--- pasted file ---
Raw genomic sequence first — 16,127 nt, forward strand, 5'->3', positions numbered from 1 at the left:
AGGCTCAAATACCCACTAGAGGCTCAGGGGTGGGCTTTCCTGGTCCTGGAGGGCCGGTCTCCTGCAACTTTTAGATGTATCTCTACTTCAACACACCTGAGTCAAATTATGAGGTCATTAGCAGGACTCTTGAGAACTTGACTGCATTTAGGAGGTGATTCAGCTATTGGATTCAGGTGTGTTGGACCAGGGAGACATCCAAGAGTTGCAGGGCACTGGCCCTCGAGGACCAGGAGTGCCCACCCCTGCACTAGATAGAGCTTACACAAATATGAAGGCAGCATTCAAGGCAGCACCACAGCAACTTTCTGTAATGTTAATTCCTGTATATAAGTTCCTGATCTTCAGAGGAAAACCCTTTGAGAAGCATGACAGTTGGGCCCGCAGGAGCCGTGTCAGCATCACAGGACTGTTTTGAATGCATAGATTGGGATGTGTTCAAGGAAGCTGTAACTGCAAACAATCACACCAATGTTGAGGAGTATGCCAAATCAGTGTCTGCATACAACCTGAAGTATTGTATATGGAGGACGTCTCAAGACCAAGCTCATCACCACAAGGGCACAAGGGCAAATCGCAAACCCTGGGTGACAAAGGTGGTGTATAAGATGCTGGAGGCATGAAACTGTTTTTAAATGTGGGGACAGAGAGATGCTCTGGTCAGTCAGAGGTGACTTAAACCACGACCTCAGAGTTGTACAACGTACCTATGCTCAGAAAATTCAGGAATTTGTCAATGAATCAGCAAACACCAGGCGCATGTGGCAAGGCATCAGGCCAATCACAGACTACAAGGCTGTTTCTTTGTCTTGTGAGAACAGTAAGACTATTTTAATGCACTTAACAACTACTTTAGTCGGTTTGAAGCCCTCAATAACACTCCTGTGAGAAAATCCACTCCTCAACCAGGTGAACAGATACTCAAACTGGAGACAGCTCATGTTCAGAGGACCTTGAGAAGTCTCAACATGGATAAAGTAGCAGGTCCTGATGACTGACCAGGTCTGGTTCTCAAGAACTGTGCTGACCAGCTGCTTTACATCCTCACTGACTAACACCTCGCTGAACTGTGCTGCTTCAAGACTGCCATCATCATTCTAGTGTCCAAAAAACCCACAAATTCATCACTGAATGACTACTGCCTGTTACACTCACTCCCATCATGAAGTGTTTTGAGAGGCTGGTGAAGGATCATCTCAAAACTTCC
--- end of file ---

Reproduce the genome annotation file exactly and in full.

Raw genomic sequence first — 16,127 nt, forward strand, 5'->3', positions numbered from 1 at the left:
AGGCTCAAATACCCACTAGAGGCTCAGGGGTGGGCTTTCCTGGTCCTGGAGGGCCGGTCTCCTGCAACTTTTAGATGTATCTCTACTTCAACACACCTGAGTCAAATTATGAGGTCATTAGCAGGACTCTTGAGAACTTGACTGCATTTAGGAGGTGATTCAGCTATTGGATTCAGGTGTGTTGGACCAGGGAGACATCCAAGAGTTGCAGGGCACTGGCCCTCGAGGACCAGGAGTGCCCACCCCTGCACTAGATAGAGCTTACACAAATATGAAGGCAGCATTCAAGGCAGCACCACAGCAACTTTCTGTAATGTTAATTCCTGTATATAAGTTCCTGATCTTCAGAGGAAAACCCTTTGAGAAGCATGACAGTTGGGCCCGCAGGAGCCGTGTCAGCATCACAGGACTGTTTTGAATGCATAGATTGGGATGTGTTCAAGGAAGCTGTAACTGCAAACAATCACACCAATGTTGAGGAGTATGCCAAATCAGTGTCTGCATACAACCTGAAGTATTGTATATGGAGGACGTCTCAAGACCAAGCTCATCACCACAAGGGCACAAGGGCAAATCGCAAACCCTGGGTGACAAAGGTGGTGTATAAGATGCTGGAGGCATGAAACTGTTTTTAAATGTGGGGACAGAGAGATGCTCTGGTCAGTCAGAGGTGACTTAAACCACGACCTCAGAGTTGTACAACGTACCTATGCTCAGAAAATTCAGGAATTTGTCAATGAATCAGCAAACACCAGGCGCATGTGGCAAGGCATCAGGCCAATCACAGACTACAAGGCTGTTTCTTTGTCTTGTGAGAACAGTAAGACTATTTTAATGCACTTAACAACTACTTTAGTCGGTTTGAAGCCCTCAATAACACTCCTGTGAGAAAATCCACTCCTCAACCAGGTGAACAGATACTCAAACTGGAGACAGCTCATGTTCAGAGGACCTTGAGAAGTCTCAACATGGATAAAGTAGCAGGTCCTGATGACTGACCAGGTCTGGTTCTCAAGAACTGTGCTGACCAGCTGCTTTACATCCTCACTGACTAACACCTCGCTGAACTGTGCTGCTTCAAGACTGCCATCATCATTCTAGTGTCCAAAAAACCCACAAATTCATCACTGAATGACTACTGCCTGTTACACTCACTCCCATCATGAAGTGTTTTGAGAGGCTGGTGAAGGATCATCTCAAAACTTCC